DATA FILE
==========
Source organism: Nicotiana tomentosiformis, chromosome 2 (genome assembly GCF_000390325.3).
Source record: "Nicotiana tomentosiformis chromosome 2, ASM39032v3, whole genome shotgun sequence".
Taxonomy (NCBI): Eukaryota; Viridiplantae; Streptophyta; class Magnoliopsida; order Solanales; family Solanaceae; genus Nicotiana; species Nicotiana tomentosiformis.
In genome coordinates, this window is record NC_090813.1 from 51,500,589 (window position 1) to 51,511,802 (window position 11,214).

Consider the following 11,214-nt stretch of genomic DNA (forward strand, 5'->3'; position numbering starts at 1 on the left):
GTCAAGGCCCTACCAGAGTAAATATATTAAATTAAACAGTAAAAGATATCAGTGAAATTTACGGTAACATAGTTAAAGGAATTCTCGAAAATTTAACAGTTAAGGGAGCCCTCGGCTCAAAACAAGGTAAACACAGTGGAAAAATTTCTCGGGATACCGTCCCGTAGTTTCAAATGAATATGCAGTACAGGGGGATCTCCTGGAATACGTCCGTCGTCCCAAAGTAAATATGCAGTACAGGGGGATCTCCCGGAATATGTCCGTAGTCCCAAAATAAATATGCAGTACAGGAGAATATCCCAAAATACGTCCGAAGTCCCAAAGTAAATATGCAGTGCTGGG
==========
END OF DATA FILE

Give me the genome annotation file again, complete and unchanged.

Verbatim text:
Source organism: Nicotiana tomentosiformis, chromosome 2 (genome assembly GCF_000390325.3).
Source record: "Nicotiana tomentosiformis chromosome 2, ASM39032v3, whole genome shotgun sequence".
Taxonomy (NCBI): Eukaryota; Viridiplantae; Streptophyta; class Magnoliopsida; order Solanales; family Solanaceae; genus Nicotiana; species Nicotiana tomentosiformis.
In genome coordinates, this window is record NC_090813.1 from 51,500,589 (window position 1) to 51,511,802 (window position 11,214).

Consider the following 11,214-nt stretch of genomic DNA (forward strand, 5'->3'; position numbering starts at 1 on the left):
GTCAAGGCCCTACCAGAGTAAATATATTAAATTAAACAGTAAAAGATATCAGTGAAATTTACGGTAACATAGTTAAAGGAATTCTCGAAAATTTAACAGTTAAGGGAGCCCTCGGCTCAAAACAAGGTAAACACAGTGGAAAAATTTCTCGGGATACCGTCCCGTAGTTTCAAATGAATATGCAGTACAGGGGGATCTCCTGGAATACGTCCGTCGTCCCAAAGTAAATATGCAGTACAGGGGGATCTCCCGGAATATGTCCGTAGTCCCAAAATAAATATGCAGTACAGGAGAATATCCCAAAATACGTCCGAAGTCCCAAAGTAAATATGCAGTGCTGGG